Peoples

Jesse Fried • Jun 14, 2017


Immigration is one of the main themes of New Jersey's history. Skipping for a moment the reasons and conditions for why global migrations of peoples have shaped our state, let's imagine in a general way the experience of the immigrant. It seems traumatic. First are the reasons one might be motivated to move across the world, usually pretty heavy stuff. Next comes the shock of finding oneself in an entirely unfamiliar society. Then is the need to work hard and make sacrifices to establish oneself and one's family here. Hardship and stress like this does something to people. Observing immigration and its after-effects, it seems like it humbles and limits people, reducing their expectations for comfort and happiness. The immigrant experience and the American work ethic seem closely tied together.

The descendants of the "successful" immigrant can spend many generations shaking off this trauma, in increasingly subtle ways. The trashiness of new money, or the suburban obsession with physical comfort and plenty, can be seen to some extent as the echo of the hardship several generations down the line. More generally it's a difficulty to live a full life as a balanced productive, moral, spiritual individual.

Of course immigrants don't have a monopoly on overcoming hardship in America - there are many other narratives we could tell - but we children of the ethnic suburbs have one such story to relate. Generations deep into bland assimilation, we retain only a tenuous connection to the cultures of our ancestors. On the other hand, the feeling of becoming is not so strong for us as it was for our grandparents. We live in a fog of social affiliations, cultural narratives and ethoses that brush against us or slip out of our grasp.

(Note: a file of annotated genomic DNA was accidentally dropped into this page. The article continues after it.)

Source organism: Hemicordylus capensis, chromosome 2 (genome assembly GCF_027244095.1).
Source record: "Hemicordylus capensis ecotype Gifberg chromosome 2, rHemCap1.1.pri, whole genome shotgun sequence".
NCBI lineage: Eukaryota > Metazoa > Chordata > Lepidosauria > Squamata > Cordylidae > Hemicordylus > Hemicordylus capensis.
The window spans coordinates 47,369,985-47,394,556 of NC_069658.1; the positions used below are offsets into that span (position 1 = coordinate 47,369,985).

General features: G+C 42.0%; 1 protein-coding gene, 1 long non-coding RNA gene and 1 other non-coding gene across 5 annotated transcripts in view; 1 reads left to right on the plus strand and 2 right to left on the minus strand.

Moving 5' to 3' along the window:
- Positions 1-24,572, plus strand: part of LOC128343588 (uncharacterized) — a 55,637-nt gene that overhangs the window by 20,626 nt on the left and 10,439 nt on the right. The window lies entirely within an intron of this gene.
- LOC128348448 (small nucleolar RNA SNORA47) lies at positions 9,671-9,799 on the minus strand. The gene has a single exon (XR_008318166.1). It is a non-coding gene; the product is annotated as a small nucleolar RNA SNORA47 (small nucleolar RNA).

When our ancestors asked themselves "who am I?" it seems to us that the answer came to them quickly as a hard fact. The question now fills us with uncertainty. The answer is the same as it always was: a person, a child of God, a brother or sister to all human beings. But it can be hard to apply this basic truth to the practical questions of life.

We are vulnerable to pernicious modern American identities. We come to see ourselves as white people, as educated liberal people, as East Coast people, or any number of modifiers. These categories are responses to what we witness every day in terms of profound distinctions between people. They come back to the problem that we may be treated like human beings and given some license to explore the self and the world, but we notice many of the people around us have these rights curtailed in some ways. Here things start getting dark and confusing, if fascinating and hopefully morally significant.

Looking around at the mighty diversity, and woeful inequality, of our state, and trying to figure out where we fit into it and what it all adds up to, we often make use of the narratives that separate and distinguish us from our fellow people. We talk about Jews, Italians, Latinos, Asians, Blacks. We have to remember to take these categories only so far and not be seduced by them.




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